SHM_OVERVIEW(7)                     Linux Programmer's Manual                     SHM_OVERVIEW(7)

       shm_overview - overview of POSIX shared memory

       The  POSIX  shared  memory  API  allows  processes to communicate information by sharing a
       region of memory.

       The interfaces employed in the API are:

       shm_open(3)    Create and open a new object, or open an existing object.  This  is  analo‐
                      gous  to  open(2).  The call returns a file descriptor for use by the other
                      interfaces listed below.

       ftruncate(2)   Set the size of the shared memory object.  (A newly created  shared  memory
                      object has a length of zero.)

       mmap(2)        Map  the shared memory object into the virtual address space of the calling

       munmap(2)      Unmap the shared memory object from the virtual address space of the  call‐
                      ing process.

       shm_unlink(3)  Remove a shared memory object name.

       close(2)       Close  the  file  descriptor  allocated by shm_open(3) when it is no longer

       fstat(2)       Obtain a stat structure that describes the shared memory object.  Among the
                      information  returned by this call are the object's size (st_size), permis‐
                      sions (st_mode), owner (st_uid), and group (st_gid).

       fchown(2)      To change the ownership of a shared memory object.

       fchmod(2)      To change the permissions of a shared memory object.

       POSIX shared memory is supported since Linux 2.4 and glibc 2.2.

       POSIX shared memory objects have kernel persistence: a shared  memory  object  will  exist
       until  the system is shut down, or until all processes have unmapped the object and it has
       been deleted with shm_unlink(3)

       Programs using the POSIX shared memory API must be compiled with cc -lrt to  link  against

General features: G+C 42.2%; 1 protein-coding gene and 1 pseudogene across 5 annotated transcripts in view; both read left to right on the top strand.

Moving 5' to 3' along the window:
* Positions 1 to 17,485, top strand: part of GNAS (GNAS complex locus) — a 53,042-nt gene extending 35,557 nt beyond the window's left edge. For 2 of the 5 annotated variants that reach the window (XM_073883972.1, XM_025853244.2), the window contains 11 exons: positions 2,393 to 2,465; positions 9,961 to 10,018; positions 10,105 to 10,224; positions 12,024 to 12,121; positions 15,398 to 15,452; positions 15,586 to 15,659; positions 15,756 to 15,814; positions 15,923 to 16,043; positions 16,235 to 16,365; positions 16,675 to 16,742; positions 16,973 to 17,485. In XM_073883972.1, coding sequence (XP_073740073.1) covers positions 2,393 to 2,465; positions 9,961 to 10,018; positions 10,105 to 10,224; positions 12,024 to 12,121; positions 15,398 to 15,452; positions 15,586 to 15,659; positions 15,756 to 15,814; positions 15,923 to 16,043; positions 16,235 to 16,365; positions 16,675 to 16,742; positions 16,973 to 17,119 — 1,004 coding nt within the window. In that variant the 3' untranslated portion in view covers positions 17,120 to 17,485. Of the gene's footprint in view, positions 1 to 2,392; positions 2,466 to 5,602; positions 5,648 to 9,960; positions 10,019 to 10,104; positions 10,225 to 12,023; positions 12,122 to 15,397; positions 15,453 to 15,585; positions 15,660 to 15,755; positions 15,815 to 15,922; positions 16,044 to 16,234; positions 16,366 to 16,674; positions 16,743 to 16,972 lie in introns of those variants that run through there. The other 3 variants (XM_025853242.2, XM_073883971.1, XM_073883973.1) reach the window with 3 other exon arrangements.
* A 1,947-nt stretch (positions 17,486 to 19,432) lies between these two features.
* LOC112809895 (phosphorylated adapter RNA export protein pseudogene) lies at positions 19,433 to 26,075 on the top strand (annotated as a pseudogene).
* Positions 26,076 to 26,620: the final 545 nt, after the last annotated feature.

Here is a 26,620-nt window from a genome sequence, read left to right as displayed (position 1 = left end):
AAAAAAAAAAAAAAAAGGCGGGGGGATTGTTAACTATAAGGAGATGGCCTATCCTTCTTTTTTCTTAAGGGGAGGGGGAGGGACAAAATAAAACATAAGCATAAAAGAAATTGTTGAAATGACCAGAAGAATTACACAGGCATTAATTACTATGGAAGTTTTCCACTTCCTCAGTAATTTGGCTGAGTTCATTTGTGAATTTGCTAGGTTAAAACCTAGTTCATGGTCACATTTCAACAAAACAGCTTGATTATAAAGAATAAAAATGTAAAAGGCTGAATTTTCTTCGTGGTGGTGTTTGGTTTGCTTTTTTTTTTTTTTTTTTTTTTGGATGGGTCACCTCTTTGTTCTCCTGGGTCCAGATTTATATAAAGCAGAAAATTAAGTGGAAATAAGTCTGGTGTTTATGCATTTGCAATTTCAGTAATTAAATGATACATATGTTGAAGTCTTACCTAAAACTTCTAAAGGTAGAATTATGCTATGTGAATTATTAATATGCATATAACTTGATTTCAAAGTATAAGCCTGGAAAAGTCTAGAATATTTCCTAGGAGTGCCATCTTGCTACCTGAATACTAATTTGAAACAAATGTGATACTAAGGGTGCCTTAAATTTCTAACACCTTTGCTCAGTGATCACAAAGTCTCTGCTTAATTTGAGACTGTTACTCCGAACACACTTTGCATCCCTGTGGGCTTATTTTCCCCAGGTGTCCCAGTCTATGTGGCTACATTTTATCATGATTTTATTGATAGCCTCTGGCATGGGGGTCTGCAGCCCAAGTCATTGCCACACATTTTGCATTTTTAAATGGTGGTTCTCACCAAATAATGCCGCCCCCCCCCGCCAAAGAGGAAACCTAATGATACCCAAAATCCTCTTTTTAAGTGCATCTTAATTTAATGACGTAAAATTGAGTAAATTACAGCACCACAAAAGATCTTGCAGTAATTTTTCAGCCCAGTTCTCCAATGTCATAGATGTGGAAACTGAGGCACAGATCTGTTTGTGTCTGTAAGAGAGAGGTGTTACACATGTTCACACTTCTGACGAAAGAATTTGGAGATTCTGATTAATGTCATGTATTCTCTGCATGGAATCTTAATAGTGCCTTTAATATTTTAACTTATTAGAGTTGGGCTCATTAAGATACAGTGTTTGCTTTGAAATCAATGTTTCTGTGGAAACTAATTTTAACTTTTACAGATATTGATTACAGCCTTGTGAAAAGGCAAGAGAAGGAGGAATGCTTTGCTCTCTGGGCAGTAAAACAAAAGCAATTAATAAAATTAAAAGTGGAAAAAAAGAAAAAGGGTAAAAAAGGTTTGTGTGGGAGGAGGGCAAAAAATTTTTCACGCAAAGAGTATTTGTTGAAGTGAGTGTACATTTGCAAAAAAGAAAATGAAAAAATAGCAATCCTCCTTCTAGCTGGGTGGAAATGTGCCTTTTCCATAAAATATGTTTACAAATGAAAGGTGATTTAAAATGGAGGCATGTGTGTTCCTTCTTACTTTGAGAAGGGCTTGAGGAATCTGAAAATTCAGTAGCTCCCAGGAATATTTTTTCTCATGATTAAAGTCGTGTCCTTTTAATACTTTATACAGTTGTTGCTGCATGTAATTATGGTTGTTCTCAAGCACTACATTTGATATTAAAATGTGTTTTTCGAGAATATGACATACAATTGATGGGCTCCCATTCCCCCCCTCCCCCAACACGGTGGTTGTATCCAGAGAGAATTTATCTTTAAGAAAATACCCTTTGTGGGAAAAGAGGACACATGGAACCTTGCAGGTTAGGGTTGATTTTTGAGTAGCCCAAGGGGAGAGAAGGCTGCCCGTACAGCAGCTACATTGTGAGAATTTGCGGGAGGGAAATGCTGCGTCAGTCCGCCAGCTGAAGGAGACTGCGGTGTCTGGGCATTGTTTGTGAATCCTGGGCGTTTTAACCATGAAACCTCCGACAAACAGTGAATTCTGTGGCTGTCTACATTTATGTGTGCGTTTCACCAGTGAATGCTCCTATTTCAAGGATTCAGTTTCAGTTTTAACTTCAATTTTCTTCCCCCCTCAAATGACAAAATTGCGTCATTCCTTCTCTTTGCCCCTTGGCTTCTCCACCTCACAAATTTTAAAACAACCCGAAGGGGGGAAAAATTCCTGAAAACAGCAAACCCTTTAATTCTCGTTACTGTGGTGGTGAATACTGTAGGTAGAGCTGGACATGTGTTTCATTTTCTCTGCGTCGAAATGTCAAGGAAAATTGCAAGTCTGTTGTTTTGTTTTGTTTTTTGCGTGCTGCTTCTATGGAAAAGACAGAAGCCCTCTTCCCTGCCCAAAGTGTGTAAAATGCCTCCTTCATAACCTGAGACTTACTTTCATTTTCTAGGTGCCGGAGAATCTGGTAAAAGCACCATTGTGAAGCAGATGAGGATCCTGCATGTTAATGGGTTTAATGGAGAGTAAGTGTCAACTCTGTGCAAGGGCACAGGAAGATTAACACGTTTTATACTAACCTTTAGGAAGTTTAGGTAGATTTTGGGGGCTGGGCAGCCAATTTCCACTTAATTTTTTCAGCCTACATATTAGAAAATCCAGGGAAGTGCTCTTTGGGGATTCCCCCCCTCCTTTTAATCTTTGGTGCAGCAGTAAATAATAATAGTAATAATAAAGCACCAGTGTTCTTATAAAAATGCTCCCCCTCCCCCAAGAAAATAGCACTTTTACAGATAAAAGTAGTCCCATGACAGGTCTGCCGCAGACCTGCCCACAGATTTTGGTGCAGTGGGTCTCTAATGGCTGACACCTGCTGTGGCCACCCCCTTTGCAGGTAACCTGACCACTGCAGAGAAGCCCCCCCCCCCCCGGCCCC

the real-time library, librt.

   Accessing shared memory objects via the filesystem
       On  Linux,  shared  memory  objects  are created in a (tmpfs) virtual filesystem, normally
       mounted under /dev/shm.  Since kernel 2.6.19, Linux supports the  use  of  access  control
       lists (ACLs) to control the permissions of objects in the virtual filesystem.

       Typically,  processes  must synchronize their access to a shared memory object, using, for
       example, POSIX semaphores.

       System V shared memory (shmget(2), shmop(2), etc.) is an older shared memory  API.   POSIX
       shared  memory  provides a simpler, and better designed interface; on the other hand POSIX
       shared memory is somewhat less widely available (especially on older systems) than  System
       V shared memory.

       fchmod(2),  fchown(2), fstat(2), ftruncate(2), mmap(2), mprotect(2), munmap(2), shmget(2),
       shmop(2), shm_open(3), shm_unlink(3), sem_overview(7)

       This page is part of release 4.04 of the Linux man-pages project.  A  description  of  the
       project,  information  about  reporting  bugs, and the latest version of this page, can be
       found at http://www.kernel.org/doc/man-pages/.

Linux                                       2015-08-08                            SHM_OVERVIEW(7)


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